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Boundaries, Privilege, and Anxiety

Posted: Thu Sep 03, 2020 3:28 pm
by MeditationBowl
Hi all,

This might be a little rambly because I'm not sure how to explain my question. Also not sure if this is in the right sub-forum. It's been on my mind for a while though, so I'd appreciate any ideas.

My chronic anxiety often makes it difficult for me to trust my intuition on a lot of things. It's really easy to slip into a mindset where I assume that I'm bad and people are upset with me and I've done something wrong, or else that something is wrong, even when nothing is (for example, I feel like I'm bothering everyone by posting this). A lot of the work I've done in therapy has been in countering those narratives and questioning the false alarms that my brain gives me.

At the same time, I'm otherwise very privileged in most ways and I've come to understand that I need to unlearn a lot of behaviours and ways of thinking. I know there may be things that I've grown up thinking are normal and ok that really are not ok. I find that I often need to doubt my own reality in a sense in order to question my prejudices and hold myself accountable.

So a lot of the time it feels like I have these two voices in my head, one saying everything is bad and I'm always wrong, and one saying everything is fine and I'm always right. Obliviously neither is true, but it makes it hard to do healthy self-reflection. I notice it a lot when it comes to boundaries. I constantly feel afraid that I'm not respecting others' boundaries well enough, but I also feel guilty when I enforce my own boundaries and I'm always afraid of others pushing past my boundaries. It also makes it harder to process stuff that's happened in the past where I feel like the 'safe' way to go is to assume that I was 100% in the wrong and not respecting boundaries and being unreasonable about mine, even when that doesn't feel quite right.

I realize that I'm going to have to do more work in therapy at some point for a lot of this stuff, but I would appreciate suggestions in the mean time. Suggestions for how to approach this in therapy would also be welcome. Therapy has mostly focused on getting past the "I'm bad" anxiety message, which is good, but I've struggled to move from there to identifying the ways I actually do need to change and challenging my sexism, racism, etc. Those two kinds of work have been mostly separate so far, and I feel like they need to come together, but don't know how.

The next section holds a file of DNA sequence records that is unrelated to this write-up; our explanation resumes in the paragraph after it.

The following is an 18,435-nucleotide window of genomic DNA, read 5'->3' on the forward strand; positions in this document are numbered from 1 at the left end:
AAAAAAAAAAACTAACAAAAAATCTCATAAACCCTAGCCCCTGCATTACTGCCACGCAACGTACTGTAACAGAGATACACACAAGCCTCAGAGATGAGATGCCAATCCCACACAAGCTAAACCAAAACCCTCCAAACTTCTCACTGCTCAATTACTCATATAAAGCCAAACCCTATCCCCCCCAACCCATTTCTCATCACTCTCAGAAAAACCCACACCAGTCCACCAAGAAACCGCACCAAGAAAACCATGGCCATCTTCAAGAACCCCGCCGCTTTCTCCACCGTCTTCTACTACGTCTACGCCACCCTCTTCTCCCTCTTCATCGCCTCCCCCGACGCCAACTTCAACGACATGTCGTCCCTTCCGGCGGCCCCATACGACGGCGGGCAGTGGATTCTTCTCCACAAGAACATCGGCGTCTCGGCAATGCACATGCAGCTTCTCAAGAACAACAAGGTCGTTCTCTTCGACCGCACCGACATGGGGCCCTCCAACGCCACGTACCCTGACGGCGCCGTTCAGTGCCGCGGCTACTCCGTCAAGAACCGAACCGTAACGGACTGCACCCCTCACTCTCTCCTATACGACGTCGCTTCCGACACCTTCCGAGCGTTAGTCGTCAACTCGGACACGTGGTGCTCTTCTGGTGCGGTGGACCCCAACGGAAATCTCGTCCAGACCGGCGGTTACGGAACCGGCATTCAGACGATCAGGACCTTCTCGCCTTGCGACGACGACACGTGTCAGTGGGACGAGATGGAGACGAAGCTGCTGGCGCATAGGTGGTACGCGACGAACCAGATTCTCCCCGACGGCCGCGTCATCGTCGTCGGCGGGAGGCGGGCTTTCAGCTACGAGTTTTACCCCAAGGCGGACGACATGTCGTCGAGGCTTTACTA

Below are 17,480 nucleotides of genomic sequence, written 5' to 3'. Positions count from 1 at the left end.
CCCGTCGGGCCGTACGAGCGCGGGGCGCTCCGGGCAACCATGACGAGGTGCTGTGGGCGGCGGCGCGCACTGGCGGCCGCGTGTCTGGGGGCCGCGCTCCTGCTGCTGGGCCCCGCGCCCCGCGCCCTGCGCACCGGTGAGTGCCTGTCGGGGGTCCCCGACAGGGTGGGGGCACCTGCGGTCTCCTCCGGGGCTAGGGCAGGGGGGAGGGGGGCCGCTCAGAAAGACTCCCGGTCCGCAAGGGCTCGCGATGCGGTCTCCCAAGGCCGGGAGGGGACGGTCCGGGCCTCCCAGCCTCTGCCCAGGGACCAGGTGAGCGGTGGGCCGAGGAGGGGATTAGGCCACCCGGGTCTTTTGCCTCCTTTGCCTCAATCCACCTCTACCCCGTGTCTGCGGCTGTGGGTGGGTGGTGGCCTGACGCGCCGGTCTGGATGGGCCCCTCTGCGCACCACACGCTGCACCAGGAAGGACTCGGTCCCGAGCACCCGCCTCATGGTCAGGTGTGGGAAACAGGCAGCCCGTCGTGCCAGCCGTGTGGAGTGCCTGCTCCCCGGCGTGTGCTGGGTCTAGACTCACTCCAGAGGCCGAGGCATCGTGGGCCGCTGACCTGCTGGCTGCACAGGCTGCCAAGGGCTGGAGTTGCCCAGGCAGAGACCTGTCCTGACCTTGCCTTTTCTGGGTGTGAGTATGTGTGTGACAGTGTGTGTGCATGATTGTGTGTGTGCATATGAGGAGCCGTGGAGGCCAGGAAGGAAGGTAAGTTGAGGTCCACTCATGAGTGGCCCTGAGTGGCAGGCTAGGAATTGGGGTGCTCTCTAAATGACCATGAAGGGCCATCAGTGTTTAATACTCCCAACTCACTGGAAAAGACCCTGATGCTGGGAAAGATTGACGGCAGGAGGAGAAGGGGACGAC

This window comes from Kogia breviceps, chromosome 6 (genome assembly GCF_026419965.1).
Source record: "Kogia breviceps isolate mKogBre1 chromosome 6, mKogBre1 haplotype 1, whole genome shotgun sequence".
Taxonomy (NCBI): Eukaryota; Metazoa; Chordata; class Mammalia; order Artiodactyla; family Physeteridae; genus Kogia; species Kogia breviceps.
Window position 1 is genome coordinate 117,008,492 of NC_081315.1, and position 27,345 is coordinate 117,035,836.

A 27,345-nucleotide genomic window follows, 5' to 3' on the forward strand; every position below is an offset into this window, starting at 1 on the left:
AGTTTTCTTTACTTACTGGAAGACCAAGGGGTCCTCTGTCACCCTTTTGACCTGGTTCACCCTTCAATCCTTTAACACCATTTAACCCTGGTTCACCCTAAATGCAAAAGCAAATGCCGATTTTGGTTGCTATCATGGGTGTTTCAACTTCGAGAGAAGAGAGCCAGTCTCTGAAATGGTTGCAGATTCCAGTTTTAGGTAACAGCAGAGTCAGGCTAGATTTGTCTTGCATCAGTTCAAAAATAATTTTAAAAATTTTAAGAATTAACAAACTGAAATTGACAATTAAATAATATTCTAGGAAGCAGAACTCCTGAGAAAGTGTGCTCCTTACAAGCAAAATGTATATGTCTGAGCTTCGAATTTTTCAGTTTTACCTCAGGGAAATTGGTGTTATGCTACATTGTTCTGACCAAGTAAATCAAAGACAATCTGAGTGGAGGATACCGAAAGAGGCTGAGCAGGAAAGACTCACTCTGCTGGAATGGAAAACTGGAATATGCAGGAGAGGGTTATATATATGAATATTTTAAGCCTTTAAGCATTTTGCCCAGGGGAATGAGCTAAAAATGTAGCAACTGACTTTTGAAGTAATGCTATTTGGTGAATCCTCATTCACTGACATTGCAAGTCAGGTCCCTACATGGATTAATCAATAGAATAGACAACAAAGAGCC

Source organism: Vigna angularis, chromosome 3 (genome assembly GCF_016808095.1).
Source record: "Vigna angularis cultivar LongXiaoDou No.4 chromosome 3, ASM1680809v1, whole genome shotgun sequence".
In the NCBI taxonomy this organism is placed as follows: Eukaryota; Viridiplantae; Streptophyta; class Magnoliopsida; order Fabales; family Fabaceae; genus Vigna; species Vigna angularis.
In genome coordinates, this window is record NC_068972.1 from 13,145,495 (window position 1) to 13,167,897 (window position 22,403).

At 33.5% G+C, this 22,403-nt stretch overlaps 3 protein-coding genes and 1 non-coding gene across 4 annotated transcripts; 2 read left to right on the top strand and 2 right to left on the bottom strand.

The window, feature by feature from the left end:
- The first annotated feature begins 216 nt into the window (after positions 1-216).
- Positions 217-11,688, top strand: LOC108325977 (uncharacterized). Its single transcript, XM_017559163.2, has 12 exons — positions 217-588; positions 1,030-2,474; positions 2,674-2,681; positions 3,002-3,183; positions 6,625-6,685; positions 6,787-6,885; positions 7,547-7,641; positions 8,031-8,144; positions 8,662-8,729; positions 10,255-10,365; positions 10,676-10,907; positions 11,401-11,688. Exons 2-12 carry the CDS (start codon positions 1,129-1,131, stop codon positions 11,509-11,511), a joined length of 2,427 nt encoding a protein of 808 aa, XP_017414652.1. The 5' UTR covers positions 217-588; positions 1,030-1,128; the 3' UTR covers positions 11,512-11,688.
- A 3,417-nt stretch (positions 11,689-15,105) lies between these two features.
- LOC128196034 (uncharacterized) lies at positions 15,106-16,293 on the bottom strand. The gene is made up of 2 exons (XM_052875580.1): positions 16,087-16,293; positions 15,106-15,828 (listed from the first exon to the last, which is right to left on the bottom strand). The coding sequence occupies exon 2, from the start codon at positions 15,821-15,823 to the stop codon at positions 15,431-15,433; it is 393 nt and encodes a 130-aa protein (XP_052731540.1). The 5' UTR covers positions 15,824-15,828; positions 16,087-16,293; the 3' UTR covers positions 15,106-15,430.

TL;DR - I'm trying to get better at respecting and holding boundaries and challenging my prejudices, but I think anxiety is making me over-correct and just generally getting in the way of actually helpful self-reflection.


Re: Boundaries, Privilege, and Anxiety

Posted: Fri Sep 04, 2020 7:57 am
by Sam W
Hi MeditationBowl,

I feel you on a lot of this; anxiety can make it much trickier to do things like gut checks or self-reflection because there's that voice that automatically goes "BAD, everything is bad!"

When it comes on how to approach this in therapy, it may help to frame it as being about avoiding the extremes of thinking; finding the middle ground between "I'm bad and so is everything else" and "I'm totally fine and right all the time." That kind of polarized thinking is pretty common with anxiety, so odds are your therapist will have some tools for doing that. That's also a place where things like workbooks or apps can be helpful. They ask you specific questions and have structured exercises to walk through, which can make it easier to think without those extreme voices taking over the show. Do those feel like things you could talk about with your therapist?